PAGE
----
Punctuation in academic writing: Common pitfalls
Punctuation signals the structure of a text, telling us not only where one idea ends and another begins, but also which idea is more important and how it relates to other ideas. The wrong punctuation, then, signals the wrong relationship between ideas, confusing your reader.
These pages outline some of the most common confusions of punctuation and caution against misuse or abuse of punctuation.
They don’t cover the more exotic varieties of punctuation (for example, the chevron or the asterisk), but the more pedestrian varieties that see common misuse.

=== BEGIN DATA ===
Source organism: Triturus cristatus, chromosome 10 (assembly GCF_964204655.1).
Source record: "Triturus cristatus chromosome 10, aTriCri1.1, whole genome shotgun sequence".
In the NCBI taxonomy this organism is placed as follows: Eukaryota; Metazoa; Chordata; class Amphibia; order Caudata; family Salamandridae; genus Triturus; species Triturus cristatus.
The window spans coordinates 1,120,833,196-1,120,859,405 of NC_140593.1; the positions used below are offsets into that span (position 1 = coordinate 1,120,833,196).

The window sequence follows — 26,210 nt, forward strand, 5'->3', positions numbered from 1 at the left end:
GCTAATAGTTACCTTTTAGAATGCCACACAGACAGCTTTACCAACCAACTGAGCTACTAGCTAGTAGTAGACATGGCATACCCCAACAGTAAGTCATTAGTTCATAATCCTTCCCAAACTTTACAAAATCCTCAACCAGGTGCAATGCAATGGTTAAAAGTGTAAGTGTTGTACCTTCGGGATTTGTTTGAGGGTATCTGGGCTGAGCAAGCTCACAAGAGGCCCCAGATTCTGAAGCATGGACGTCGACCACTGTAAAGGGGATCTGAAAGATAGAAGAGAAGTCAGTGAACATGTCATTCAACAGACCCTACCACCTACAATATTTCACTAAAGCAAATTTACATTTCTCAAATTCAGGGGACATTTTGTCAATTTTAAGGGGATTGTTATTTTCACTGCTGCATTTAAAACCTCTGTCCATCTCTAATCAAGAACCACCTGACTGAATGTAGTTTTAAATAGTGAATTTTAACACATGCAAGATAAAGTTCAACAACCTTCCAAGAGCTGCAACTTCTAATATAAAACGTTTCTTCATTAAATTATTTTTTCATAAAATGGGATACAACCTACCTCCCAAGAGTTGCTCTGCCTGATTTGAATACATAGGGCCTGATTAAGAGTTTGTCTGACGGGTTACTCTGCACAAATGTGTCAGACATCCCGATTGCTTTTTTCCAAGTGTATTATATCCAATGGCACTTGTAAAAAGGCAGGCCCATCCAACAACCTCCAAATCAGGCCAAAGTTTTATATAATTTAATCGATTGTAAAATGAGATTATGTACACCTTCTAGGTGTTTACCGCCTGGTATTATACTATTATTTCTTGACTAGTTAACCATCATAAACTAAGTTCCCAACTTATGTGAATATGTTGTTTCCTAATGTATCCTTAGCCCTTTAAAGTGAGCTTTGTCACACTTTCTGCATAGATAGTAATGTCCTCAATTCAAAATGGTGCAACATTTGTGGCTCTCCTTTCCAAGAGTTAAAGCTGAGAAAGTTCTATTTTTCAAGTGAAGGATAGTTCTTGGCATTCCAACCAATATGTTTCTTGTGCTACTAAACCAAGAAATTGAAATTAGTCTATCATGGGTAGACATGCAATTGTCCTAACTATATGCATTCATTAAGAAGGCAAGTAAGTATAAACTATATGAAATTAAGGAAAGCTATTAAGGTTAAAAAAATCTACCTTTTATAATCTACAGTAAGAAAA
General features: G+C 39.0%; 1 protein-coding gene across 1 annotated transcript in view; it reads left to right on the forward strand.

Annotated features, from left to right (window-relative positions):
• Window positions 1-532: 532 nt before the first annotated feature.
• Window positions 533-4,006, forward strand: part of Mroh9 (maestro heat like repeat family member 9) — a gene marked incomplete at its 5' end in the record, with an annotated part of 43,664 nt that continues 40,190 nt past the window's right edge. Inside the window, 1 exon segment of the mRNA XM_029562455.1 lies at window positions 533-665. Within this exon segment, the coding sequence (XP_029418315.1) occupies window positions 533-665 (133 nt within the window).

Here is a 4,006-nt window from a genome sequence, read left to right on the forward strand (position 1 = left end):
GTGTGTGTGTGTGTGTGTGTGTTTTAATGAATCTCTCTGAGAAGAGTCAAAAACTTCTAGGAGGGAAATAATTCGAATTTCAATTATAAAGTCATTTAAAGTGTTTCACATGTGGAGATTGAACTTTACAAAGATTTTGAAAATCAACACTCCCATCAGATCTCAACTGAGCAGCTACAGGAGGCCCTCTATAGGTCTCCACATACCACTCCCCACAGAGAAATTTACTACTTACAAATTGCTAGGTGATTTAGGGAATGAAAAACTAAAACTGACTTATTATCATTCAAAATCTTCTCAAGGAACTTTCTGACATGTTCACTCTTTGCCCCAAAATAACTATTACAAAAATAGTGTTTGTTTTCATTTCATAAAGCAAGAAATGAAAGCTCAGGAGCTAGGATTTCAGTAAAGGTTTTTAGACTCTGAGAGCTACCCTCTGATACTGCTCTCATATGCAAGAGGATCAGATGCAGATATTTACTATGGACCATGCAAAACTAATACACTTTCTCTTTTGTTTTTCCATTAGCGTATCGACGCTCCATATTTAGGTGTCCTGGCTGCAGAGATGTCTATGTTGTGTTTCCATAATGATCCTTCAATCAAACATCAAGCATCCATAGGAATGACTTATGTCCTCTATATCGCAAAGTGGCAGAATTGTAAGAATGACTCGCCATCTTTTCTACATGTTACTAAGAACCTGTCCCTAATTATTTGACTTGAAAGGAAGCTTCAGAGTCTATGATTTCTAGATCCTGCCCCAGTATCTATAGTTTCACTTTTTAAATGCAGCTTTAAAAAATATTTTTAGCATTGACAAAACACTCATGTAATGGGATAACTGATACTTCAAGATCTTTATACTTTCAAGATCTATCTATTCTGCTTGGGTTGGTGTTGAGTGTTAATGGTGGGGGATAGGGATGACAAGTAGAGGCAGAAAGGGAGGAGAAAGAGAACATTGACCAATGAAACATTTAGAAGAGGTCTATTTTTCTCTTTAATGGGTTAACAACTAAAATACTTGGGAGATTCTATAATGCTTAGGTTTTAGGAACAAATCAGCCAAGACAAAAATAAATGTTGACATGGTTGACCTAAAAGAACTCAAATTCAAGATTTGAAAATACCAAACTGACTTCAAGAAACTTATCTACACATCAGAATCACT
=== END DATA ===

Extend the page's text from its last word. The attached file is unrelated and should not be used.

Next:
- Question marks (?)
- Exclamation points (!)
- Commas (,)
- Semicolons (;)
- Colons (:)
- Dashes (– and —)
- Parentheses ( )
Punctuation misuse often causes or is caused by other kinds of mistakes, usually on the level of sentence structure. For explanations that focus squarely on sentence structure issues, see our sentence structure page.